Tuesday, May 28, 2013

The 1, 2, 3's of Hosting: DIY Bar Set

raising the bar for raising your glass

A couple weeks ago, one of my friends left a few bottles of iced coffee in my fridge.  I was wondering what I could do with the empty glasses after I drank them, when I saw the image below on Pintrest and was instantly smitten.  I've been dying to get a bar going here at home, and I thought this was the perfect place to start. 

image via Style Me Pretty

Here's what you'll need: 
2-4 Starbucks frappuccino bottles (like these)
1 glass carafe
1 X-acto knife
1 roll of painter's tape
1 sharpie
1 jar of Martha Stewart gold liquid guilding
3 bottles of Martha Stewart satin paint

After a quick trip to AC Moore, I had everything I needed.  (I think it only cost me $20, give or take).  After a little elbow grease, I managed to peel off the labels from the bottles and scrub off the stickiness.  Soap and warm water worked just fine.  

First, pour the liquid guilding into a bowl you don't mind losing or painting.  Then, just go to work on the bottles! The guilding is really thin, so you'll need to apply a couple coats, and they won't necessarily be completely even because it drips.  Luckily, as Style Me Pretty notes, this creates a really nice, artisanal look-after all, it is handmade! Set these aside to dry while you work on the carafe.

Using the Sharpie, draw three lines to gauge approximately where you want your peaks to start on the chevron.  Don't worry, it wipes off really easily and won't be noticeable at the end.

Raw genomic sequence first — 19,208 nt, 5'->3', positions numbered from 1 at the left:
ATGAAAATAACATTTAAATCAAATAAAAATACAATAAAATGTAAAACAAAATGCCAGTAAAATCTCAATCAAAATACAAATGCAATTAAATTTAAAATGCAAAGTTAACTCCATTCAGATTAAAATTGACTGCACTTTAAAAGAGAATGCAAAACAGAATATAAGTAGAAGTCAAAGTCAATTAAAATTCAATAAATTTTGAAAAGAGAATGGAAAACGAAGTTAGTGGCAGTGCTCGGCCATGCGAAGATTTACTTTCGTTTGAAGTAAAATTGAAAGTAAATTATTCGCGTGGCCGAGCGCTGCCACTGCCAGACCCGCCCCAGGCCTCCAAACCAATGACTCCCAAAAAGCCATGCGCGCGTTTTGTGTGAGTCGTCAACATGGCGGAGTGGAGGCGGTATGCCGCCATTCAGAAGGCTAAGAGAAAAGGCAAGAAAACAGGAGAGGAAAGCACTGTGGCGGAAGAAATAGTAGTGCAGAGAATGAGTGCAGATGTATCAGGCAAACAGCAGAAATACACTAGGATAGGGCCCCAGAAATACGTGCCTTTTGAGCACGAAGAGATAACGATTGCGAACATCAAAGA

Next, tape the outline of your first stripe with the painter's tape and use the X-acto knife to trim the edges of the tape into points.  Apply the paint with your brush, and either allow it to air dry or whip out your hair dryer for speedier results.  I think I used about three coats of paint on each stripe.

When your first stripe is done, peel off the tape and repeat the process for stripes two and three.  One thing to make sure of is that you use the satin paint.  As you can see in the picture, I started out with both satin and high gloss, but the high gloss peeled off with the tape, and I had to go back for more satin.

Do the same thing with the liquid guilding; and once again, keep an eye out for dripping.  Mine seeped under the tape a little bit; but, if you loosen it with a Mr. Clean magic eraser, you can easily scrape any smudges off with the X-acto knife.  

If you're patient with the drying, the whole project can be completed in an afternoon.  So far, I haven't needed to apply a seal to the bottles because the paint and the guilding both stick pretty well. However, I would recommend keeping these out of the dish washer and just washing them by hand.  Let me know if you give these a try, I'd love to see them!

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